Chambers’s Twentieth Century Dictionary defined `mafficking’ as ‘to rejoice with hysterical boisterousness’ and noted that the coinage was ‘a back-formation from Mafeking, treated jocularly as a gerund or participle, from the scenes in the streets of London on the news of the relief of the town (1900)’.
The bare bones of this stirring story were sufficient to inspire me to greater efforts to find the names and the personal stories of those involved. I was extremely fortunate to meet a fellow Scouter, John Meson. He was a collector of `Mafikana’ and an expert on its stamps and currency, happy for me to study his treasures for hours.
During the siege, the local newspaper, The Mafeking Mail, published an almost daily Siege Slip (`Shells Permitting’). Like any local newspaper, this carried `parish pump’ news. The town was starved of information concerning what was happening elsewhere in South Africa and the wider world. The paper recorded, for example, the names of the performers in Baden-Powell’s theatricals, the winner in the ‘best bowl of fruit’ category in the agricultural shows and so on.
It even, (deep joy) recorded not only the names of those local Freemasons who attended meetings in the Masonic Hall at Mafeking, but also those of visiting masonic brethren, listing their home lodges. The visiting members were, of course, incoming soldiers of the Protectorate Regiment, Bechuanaland Rifles and members of the Cape and British South Africa Police. The generosity of my Scouter friend cannot be overestimated as The Mafeking Mail did not hold a sufficient stock of paper to last through a siege of 217 days’ duration. Soon news was being printed on what remained, which was ledger and even tissue paper. One hundred and four years on, the tissue paper is now extremely fragile and merely turning a page could, unless great care is exercised, result in a very valuable artifact being spoiled.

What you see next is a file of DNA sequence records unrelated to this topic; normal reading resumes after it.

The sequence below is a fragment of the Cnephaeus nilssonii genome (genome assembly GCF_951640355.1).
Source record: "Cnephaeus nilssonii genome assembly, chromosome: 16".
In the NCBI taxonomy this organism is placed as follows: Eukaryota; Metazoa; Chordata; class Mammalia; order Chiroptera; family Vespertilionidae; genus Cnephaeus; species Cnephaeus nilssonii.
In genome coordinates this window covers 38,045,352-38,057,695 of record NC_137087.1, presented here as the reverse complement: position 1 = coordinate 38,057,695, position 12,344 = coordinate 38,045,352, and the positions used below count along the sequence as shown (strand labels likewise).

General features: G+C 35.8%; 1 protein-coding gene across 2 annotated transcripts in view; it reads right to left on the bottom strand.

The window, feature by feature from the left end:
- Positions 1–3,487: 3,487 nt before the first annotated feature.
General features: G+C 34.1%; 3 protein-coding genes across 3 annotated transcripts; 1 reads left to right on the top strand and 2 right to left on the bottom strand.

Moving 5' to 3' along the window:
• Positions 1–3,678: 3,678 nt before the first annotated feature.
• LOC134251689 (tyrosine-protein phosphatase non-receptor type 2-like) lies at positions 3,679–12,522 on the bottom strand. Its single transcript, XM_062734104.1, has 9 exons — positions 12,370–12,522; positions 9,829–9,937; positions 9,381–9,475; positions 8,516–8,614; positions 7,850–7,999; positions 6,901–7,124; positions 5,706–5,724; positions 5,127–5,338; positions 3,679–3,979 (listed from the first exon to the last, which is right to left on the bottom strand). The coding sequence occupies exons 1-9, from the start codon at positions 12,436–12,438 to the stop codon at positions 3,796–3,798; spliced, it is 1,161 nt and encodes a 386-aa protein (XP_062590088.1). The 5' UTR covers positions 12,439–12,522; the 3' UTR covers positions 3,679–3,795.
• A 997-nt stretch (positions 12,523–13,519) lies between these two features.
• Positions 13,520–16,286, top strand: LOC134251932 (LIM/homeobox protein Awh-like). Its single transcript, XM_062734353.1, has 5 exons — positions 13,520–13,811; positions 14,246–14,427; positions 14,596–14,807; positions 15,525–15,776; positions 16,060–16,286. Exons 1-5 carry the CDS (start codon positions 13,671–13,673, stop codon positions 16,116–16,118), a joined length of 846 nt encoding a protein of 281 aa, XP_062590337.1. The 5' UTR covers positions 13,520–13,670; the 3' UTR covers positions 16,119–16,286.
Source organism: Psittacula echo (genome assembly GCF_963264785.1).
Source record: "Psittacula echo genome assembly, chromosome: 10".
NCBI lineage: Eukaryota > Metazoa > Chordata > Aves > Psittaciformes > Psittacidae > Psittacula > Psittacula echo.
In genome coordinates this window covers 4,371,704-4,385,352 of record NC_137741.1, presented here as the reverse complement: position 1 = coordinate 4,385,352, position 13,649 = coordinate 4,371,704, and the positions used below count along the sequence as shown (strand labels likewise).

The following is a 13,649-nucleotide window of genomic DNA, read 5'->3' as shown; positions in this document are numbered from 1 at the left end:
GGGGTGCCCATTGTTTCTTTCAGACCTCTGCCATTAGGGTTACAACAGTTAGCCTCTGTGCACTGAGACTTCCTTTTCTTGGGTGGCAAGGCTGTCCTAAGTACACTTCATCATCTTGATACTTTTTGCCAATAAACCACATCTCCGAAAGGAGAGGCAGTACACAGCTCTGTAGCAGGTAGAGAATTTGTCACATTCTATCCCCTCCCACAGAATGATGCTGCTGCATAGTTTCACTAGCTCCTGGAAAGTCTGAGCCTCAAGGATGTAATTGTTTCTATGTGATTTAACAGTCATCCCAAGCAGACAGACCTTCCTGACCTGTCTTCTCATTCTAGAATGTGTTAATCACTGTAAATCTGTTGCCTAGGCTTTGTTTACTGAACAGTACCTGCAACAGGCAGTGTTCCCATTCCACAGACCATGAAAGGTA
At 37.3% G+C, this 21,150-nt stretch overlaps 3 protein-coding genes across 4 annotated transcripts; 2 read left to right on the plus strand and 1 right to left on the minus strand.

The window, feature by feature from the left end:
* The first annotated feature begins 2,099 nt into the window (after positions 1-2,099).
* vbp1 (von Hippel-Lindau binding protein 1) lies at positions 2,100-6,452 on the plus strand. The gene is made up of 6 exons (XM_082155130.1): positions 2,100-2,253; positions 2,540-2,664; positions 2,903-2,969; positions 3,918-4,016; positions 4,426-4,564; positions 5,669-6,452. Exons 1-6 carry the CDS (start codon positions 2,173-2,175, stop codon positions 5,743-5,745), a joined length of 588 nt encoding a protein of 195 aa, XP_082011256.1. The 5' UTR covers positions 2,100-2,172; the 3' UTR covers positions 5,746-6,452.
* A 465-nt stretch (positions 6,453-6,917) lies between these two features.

Fortunately there are more durable relics of the siege. Every male who bore arms was entitled to the Defence of Mafeking bar to the Queen’s South Africa medal, and whilst it is hard to find examples – even the cheapest will cost more than £750, money that you can borrow if using consolidate private student loans fixed rate – the secrets of individual medals are revealed in auction catalogues. The details of serving British soldiers who fought in the siege are held at The National Archives, Kew.